From 1st October 2021, the temporary measures installed by the government to aid businesses in the UK avoid insolvency during the pandemic will be phased out and replaced with what are being described as ‘more targeted measures’ by the Chancellor.

The initial measures – introduced via the Corporate Insolvency and Governance Act in March 2020 – were developed to help those businesses facing critical cashflow problems. In essence, they were a form of protection from creditor action for any debt accumulated from outgoings and paying staff wages amid a lack of income.

The new legislation outlined by the Chancellor aims to support small businesses and commercial tenants, in particular, from creditor action relating to the repayment of unsubstantial debts. As such, the current debt threshold for a winding-up petition will be temporarily raised to cover those in excess of £10k.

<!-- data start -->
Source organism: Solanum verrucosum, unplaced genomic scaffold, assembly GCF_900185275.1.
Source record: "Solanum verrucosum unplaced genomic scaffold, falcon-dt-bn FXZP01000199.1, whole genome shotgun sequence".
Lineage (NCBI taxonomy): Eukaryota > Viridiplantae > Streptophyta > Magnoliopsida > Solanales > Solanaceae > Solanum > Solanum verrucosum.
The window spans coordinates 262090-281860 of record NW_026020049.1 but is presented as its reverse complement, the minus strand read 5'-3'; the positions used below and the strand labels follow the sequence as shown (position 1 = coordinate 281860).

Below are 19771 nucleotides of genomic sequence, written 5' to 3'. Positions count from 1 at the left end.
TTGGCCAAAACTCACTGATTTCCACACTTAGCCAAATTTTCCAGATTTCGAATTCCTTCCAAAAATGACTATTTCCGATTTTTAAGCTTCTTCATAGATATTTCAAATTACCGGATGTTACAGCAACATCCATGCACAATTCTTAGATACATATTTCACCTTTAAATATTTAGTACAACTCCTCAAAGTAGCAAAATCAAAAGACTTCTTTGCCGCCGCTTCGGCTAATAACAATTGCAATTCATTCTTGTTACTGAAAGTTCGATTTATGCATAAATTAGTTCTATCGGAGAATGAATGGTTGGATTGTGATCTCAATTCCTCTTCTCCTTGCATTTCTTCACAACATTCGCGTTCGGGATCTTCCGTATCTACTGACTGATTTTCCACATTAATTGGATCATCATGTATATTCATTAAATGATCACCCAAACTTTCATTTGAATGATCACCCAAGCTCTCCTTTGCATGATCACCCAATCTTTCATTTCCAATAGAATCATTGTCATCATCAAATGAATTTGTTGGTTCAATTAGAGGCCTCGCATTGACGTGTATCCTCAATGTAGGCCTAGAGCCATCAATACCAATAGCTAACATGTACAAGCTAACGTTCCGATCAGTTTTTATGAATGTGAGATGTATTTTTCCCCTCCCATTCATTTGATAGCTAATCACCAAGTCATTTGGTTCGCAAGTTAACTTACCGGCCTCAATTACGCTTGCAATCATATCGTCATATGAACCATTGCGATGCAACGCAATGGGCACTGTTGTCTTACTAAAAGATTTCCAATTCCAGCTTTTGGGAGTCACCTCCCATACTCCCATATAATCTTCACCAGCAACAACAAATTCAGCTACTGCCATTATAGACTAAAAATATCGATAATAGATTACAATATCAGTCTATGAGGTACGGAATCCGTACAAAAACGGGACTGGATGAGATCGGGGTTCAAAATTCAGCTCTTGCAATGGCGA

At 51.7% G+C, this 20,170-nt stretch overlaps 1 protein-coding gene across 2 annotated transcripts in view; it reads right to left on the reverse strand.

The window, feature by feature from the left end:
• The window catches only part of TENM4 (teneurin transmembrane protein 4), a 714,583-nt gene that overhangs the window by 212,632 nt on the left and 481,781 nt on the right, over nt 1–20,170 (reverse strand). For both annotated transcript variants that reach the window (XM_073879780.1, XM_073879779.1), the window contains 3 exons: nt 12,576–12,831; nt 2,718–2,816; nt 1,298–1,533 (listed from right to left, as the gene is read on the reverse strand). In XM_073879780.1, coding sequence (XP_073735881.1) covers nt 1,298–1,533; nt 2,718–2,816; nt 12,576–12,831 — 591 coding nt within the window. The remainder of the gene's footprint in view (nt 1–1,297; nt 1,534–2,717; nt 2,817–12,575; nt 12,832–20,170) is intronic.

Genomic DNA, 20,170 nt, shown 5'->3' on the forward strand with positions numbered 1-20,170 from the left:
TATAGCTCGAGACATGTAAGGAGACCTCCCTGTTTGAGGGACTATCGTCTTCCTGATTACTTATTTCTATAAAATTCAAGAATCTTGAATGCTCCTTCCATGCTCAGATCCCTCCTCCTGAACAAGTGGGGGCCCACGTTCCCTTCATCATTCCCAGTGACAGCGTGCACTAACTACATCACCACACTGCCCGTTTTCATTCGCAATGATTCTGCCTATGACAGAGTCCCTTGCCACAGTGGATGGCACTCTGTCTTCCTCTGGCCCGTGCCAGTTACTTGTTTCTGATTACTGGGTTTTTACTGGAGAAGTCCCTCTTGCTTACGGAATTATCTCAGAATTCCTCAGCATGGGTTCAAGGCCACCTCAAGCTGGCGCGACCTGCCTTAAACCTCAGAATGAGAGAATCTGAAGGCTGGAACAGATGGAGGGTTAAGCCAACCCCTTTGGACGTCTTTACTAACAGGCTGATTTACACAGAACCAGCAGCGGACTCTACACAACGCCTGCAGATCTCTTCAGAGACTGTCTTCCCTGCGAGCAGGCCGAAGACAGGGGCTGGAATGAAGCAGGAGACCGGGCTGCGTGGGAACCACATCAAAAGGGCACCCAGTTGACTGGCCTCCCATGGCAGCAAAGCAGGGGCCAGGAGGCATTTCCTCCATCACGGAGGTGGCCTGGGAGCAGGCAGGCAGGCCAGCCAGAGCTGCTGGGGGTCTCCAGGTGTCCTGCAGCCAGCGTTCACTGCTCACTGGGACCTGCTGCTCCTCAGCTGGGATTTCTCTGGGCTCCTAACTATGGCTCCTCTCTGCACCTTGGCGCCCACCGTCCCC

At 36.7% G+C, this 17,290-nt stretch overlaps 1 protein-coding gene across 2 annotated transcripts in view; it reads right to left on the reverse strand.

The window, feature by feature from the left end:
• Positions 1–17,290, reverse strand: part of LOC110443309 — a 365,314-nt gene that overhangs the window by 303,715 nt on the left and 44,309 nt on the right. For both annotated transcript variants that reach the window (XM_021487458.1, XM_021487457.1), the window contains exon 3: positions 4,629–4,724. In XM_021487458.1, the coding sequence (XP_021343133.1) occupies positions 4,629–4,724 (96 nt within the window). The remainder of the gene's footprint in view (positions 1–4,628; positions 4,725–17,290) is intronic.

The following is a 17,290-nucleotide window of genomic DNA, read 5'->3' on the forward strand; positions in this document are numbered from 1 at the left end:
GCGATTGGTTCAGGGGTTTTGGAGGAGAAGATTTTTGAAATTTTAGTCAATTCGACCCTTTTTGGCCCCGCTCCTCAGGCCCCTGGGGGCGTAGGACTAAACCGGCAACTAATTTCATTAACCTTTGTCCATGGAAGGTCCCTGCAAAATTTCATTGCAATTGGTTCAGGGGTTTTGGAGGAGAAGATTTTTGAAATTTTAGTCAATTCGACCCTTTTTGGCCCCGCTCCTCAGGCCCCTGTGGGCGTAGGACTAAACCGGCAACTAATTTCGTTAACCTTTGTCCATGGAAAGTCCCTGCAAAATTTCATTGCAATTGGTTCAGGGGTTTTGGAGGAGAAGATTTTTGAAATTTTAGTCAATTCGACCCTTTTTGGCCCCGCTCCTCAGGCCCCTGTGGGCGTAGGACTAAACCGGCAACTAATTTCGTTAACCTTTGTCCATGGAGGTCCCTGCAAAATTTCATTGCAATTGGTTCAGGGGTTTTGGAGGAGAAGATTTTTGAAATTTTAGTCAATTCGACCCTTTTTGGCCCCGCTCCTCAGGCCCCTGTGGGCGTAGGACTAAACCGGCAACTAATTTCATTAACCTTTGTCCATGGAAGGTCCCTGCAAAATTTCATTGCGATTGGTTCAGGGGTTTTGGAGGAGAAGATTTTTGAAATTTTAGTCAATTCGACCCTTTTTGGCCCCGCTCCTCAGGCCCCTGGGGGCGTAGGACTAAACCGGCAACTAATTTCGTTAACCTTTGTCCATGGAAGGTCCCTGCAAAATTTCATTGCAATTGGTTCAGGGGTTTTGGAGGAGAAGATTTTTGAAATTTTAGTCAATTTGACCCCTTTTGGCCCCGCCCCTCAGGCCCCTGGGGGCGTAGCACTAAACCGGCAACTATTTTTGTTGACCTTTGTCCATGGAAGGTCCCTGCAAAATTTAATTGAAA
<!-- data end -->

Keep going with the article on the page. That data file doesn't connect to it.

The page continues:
Additionally, creditors will be required to seek proposals for payment from a debtor business and then wait for 21 days for a response, before proceeding with a winding-up petition.

Intended to last until at least 31st March 2022, the targeted legislation will cover England, Scotland, and Wales. Northern Ireland, meanwhile, will implement similar legislation to ensure cohesiveness across the UK.

As it stands, there are thousands of winding-up petitions across the UK on the cusp of being sent out to struggling businesses in various sectors. The key question for many of the recipients, then, is what can be done if a winding-petition is received after October 1st?

At PKF Smith Cooper, we have an abundance of experts whose knowledge of creditors and insolvency can be utilised to identify effective, practical solutions moving forwards.

To find out more, please get in touch with our team today and see how they can help you navigate this next stage.